The first windward leg was an object lesson in how to make nobody in the fleet fear “the new bloke and his daughter.” As the race progressed, the ignominy sharpened. The race couldn't finish soon enough. Get me out of here!
We're weren't last, but far enough behind to deflate what was left of my now fragile ego and to make me realise that serious homework was going to be required.
Mercifully, one of the major changes that has permeated dinghy racing is the concept of sharing information so that racing becomes more competitive.
The Heron class has published a sensational “how to” manual, written by perennial national champion Don Jamieson. If I'd studied my university texts as comprehensively I'd have a PhD.
Serious thought went into massaging mainsail shape so as to generate enough power to drag Molly and I around the course at reasonable speed. Judicious under-use of the outhaul to produce a more powerful sail shape than most proved to be the secret to rapid improvement towards “mid fleet status”. Local skippers were also happy to answer questions patiently and honestly in order to help us Before too long (our fifth race in fact), we actually cracked it for our first (and so far, only) win. While Molly was pleased, dad was ecstatic. Nothing does the ego of an old bloke more good than to feel like he can still do what he used to 30 years ago. (The same applies to sailing, of course!)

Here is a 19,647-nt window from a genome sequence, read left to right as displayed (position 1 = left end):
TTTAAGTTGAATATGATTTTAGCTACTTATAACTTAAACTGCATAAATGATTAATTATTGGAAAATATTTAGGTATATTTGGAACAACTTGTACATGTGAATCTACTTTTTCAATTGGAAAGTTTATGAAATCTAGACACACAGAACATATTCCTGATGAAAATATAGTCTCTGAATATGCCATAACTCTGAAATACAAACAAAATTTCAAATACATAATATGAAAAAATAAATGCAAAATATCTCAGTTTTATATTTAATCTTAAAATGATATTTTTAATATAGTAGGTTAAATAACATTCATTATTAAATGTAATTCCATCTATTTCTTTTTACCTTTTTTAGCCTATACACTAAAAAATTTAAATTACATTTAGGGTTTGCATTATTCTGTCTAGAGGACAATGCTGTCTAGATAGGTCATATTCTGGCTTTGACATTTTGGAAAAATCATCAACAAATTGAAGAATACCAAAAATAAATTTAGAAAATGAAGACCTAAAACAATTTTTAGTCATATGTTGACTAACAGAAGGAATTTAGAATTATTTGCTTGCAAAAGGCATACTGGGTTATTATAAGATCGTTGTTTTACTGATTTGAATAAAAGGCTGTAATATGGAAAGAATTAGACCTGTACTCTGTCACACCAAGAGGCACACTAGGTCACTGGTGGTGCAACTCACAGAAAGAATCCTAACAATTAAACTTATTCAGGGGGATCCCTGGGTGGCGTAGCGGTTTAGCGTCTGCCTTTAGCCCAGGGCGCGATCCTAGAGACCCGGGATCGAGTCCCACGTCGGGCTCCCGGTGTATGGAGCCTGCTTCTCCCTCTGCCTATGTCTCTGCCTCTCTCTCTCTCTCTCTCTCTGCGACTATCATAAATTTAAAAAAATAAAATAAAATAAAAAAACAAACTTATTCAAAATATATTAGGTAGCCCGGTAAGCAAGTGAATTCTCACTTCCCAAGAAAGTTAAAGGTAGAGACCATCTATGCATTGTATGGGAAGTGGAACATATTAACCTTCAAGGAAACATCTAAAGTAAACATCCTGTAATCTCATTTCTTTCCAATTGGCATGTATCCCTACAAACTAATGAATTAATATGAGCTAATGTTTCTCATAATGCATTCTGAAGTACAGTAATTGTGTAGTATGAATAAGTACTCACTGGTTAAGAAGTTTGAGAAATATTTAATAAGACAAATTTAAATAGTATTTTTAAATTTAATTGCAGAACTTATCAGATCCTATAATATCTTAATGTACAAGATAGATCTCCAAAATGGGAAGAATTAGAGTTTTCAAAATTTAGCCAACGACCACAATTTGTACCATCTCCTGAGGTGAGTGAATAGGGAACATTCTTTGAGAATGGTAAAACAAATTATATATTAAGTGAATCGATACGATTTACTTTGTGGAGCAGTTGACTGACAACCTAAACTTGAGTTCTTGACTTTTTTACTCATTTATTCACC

“I'm scared” rule
One of the problems confronting a parent pursuing this activity is the issue that can best be summed up as:
“Are we here for fun and learning, or are we actually trying to win?”